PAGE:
How do we improve the news?

One of the issues I keep chewing on is the fundamental weakness of journalism today. A combination of factors ranging from the ability of fake news to spread via social media to the economic pressures that encourage our formal outlets to pursue sensationalism and fence-sitting have made it such that misinformation rules the day right now.

I want to work on fixing that, but I don’t know how.

I’ve seen people say “we need to subscribe to paid outlets so they can afford to do proper investigative journalism.” Is that the answer? I’m not sure. I have no guarantee that’s what they’ll spend my subscription dollars on, and no certainty that even if they do, it will have a noticeable effect. So I put it to you all: what’s the best place to apply leverage to improve the state of journalism today? Is it a newspaper subscription? Some organization? Does anybody out there have a real, practical solution to this problem — or at least a convincing argument for one — and if so, where?

6 Responses to “How do we improve the news?”

  1. twistedchick

    Newspapers took a huge hit in funding because of Craigslist — it took away a large proportion of want ads, and those are what pay for the news. The result was layoffs, reduction in paper size and the shrinking of the news hole — the amount of space allocated for news, not ads. So, paying for a subscription to a good paper, one you already like and whose reporting you trust, is a way to help make sure more good reporters aren’t laid off, are paid their salaries, and are able to do good, depth reporting. The other thing is interaction: when you see something in that paper that you know is an error, and you have the proof of it, contact the editorial staff and tell them so. Give them the facts to work with. Papers need community support in that way just as they need funding. It’s a corrective for the tendency for a reporter to lean in one direction or another after covering the same set of stories for a while, the same beat. If you know more than the reporter does, say so — tell them what you know. Everyone benefits from the truth being made available.

    • David M. Crampton

      I’d have to argue that laying all of the blame at Craigslist’s feet is simplifying the matter. Would it be more accurate to say that many factors, including Craigslist, amateur journalism, blogging, and the news industry’s slow grasp of the internet contributed largely to the decline in funding?

      Would it be accurate to say that 24 hour television news channels are also contributing to this effect?

    • swantower

      So, I get that — but I also have unanswered questions on a broader level. Is encouraging people to subscribe just on the grounds that we need paid news enough to sustain the industry in the long run, or will that amount to life support for something that no longer fits into our social ecosystem? Are newspapers the most effective place for me to spend my money, or are there alternatives out there, new paradigms that will thrive and have a stronger effect than the old models?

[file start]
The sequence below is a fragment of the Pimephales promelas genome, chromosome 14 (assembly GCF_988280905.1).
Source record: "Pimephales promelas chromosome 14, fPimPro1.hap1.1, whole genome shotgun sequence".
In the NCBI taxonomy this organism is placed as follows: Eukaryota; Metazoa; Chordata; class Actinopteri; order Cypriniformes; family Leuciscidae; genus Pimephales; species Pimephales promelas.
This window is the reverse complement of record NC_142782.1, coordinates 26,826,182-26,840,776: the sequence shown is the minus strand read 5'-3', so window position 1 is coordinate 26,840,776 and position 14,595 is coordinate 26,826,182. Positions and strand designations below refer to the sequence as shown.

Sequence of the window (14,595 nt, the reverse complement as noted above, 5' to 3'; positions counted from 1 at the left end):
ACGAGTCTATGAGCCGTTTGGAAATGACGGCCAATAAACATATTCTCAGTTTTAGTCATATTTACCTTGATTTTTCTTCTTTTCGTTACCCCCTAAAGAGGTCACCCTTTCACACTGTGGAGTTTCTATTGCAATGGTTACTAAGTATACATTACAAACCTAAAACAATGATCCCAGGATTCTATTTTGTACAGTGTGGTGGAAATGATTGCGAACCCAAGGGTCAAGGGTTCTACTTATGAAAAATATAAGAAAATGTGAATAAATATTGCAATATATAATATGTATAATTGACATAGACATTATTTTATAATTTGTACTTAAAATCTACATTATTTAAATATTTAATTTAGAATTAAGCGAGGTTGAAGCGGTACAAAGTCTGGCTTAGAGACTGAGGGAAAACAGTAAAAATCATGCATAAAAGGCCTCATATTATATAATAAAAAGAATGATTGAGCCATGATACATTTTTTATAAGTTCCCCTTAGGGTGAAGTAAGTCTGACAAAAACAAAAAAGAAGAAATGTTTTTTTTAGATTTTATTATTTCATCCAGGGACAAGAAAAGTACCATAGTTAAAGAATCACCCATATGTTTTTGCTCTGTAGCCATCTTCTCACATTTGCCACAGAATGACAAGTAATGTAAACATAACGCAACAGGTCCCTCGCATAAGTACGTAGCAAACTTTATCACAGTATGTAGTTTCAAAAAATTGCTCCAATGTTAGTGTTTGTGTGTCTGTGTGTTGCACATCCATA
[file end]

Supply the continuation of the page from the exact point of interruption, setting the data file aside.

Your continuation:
I genuinely don’t know the answers to these questions.

  2. Margaret (Peggy) Squires

    Such a good, important question! I’ve been wondering that myself. Twistedchick gives one good answer and I want more. I’d love to think there are a number of practical actions we could take that would tackle this problem. Because without an informed electorate, democracy can’t really function. More ideas?

  3. Jaws

    This is not new news. It is not a new problem. It stretches back to the day of Fleet Street broadsheets; Swift complained about it more than once, and I seem to recall that Pepys did half a century before that. And the less said about the history of “fake news” in Italy and the Holy Roman Empire, the better. And conversely, there’s little one can say for Col McCormack’s paper (and the Hearst empire) other than that they ran on “fake news” a century ago.

    In short, I think this is a cyclical problem awaiting a new revenue model to restabilize things… for a time.

  4. Kacper

    During one of our classes (I study National Security), we have been faced with a similar, very dangerous problem: due to recent boom of popularity of Facebook in our country, people started trusting their Facebook wall more than anything else. Official channels of communication are distrusted due to general distrust of TV News (as it’s a “common knowledge” that major tv news shows are representing a certain ideology/politic, newspapers too), and for some reasons, “TV News” and “official channels of communication” are considered to be one and the same. People are far more likely to believe what they see on their Facebook wall, due to the fact that it’s posted by a “real individual” who is either their own friend, or friend’s-friend. And because people love reposting stuff, it leads to a plague of false information spreading and considered as truth because “our cousin posted it, he would never lie/he is a smart person so I guess he is right”.

    How is this relevant to national security (or security in general)? People believing everything they see on Facebook + reposting it vigorously leads to massive disinformation, and in case of situations that are potentially dangerous, this leads to unnecessary panic at best and real damage in people and equipment at worst. And what’s the worst, this information noise totally hides the official and useful information, or even makes people doubt it as a cover up/incompetent info.
    And there is no immediate fix for this problem. Some institutions (for example, police of certain cities) try to combat it by using Facebook themselves and building a reputation of trust and authority; however, majority of the government institutions flat out refuse to have anything to do with new media, which makes them terribly inefficient in reaching people.

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